Unprecedented numbers of unaccompanied children have migrated to the Southern border of the United States in recent years. Yet, little is known about how these children fare after arrival, including the few who are placed in the federally sponsored Unaccompanied Refugee Minors (URM) foster care programme. Existing research suggests that unaccompanied refugee children, unaccompanied migrant children and foster children each face significant barriers that limit their educational attainment. This study examines educational attainment for children exiting the URM programme in 2015 (n = 193). Longer stays in care are associated with higher educational attainment. Permanent legal status predicts increased high-school graduation rates, but not college enrolment. Significant variation emerged between children from the Northern Triangle region of Central America (El Salvador, Guatemala and Honduras) compared with other countries of origin, as well as across countries within this region. These results are discussed in light of United States policies that may influence the educational attainment of unaccompanied migrant youth.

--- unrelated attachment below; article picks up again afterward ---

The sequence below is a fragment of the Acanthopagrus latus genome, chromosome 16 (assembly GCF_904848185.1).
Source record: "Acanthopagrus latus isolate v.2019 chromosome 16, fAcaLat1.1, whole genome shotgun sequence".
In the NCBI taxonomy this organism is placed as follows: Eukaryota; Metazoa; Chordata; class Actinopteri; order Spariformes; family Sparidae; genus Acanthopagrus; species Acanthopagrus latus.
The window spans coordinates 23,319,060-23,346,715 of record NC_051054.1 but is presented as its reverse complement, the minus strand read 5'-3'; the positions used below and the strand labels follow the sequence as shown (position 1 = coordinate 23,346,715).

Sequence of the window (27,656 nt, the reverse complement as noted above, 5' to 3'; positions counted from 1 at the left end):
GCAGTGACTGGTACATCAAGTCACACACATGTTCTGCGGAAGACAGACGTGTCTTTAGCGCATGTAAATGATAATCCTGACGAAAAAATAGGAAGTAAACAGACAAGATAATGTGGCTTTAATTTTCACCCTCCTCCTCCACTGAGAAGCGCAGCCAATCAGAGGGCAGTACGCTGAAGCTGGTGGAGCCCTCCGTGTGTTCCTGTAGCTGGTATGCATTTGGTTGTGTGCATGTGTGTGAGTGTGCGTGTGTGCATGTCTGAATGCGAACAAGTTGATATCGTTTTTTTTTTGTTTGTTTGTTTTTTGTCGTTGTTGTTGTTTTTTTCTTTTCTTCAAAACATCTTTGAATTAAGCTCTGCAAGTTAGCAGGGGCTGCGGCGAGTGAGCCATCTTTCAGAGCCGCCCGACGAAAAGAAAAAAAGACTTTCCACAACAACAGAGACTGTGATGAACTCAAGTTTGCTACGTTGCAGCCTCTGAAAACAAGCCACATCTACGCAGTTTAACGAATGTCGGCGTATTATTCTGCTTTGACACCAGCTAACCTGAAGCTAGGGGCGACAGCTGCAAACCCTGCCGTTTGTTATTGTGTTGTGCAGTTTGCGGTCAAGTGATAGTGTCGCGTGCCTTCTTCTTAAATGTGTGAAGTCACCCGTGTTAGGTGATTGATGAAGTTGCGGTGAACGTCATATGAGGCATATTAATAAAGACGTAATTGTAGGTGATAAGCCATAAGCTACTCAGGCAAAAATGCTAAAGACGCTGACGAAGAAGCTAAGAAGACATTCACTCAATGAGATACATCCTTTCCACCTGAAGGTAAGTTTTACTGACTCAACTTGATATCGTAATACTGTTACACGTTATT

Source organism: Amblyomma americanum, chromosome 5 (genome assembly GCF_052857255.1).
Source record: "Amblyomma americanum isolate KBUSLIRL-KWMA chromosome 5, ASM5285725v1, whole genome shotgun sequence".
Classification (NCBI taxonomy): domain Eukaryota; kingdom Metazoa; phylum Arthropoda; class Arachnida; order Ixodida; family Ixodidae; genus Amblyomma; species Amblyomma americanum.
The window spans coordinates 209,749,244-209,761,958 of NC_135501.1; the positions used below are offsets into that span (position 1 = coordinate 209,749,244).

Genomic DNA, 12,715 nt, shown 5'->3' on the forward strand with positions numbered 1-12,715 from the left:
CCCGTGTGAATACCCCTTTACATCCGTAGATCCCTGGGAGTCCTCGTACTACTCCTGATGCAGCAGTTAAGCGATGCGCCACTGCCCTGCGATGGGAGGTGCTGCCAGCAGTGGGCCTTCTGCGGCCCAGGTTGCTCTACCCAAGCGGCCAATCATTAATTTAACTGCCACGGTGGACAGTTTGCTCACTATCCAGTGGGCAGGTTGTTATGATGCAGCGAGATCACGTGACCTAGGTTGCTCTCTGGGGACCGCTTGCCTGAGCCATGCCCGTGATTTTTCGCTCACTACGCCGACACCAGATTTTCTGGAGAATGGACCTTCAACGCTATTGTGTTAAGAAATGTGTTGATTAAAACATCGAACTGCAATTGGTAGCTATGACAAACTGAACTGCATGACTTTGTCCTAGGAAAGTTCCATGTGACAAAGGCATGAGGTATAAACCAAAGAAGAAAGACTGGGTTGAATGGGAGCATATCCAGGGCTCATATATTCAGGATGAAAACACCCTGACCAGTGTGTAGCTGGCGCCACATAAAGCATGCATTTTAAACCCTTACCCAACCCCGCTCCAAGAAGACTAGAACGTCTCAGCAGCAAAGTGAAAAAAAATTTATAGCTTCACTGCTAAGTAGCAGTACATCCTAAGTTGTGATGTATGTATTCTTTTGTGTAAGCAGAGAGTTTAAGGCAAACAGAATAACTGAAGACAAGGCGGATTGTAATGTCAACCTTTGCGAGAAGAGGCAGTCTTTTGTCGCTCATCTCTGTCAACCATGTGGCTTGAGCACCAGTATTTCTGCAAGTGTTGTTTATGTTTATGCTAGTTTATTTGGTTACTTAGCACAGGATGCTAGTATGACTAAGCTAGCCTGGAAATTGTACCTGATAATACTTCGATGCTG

Family-based mental health promotion for Somali Bantu and Bhutanese refugees: Feasibility and acceptability trial
Purpose: There are disparities in mental health of refugee youth compared with the general U.S. population. We conducted a pilot feasibility and acceptability trial of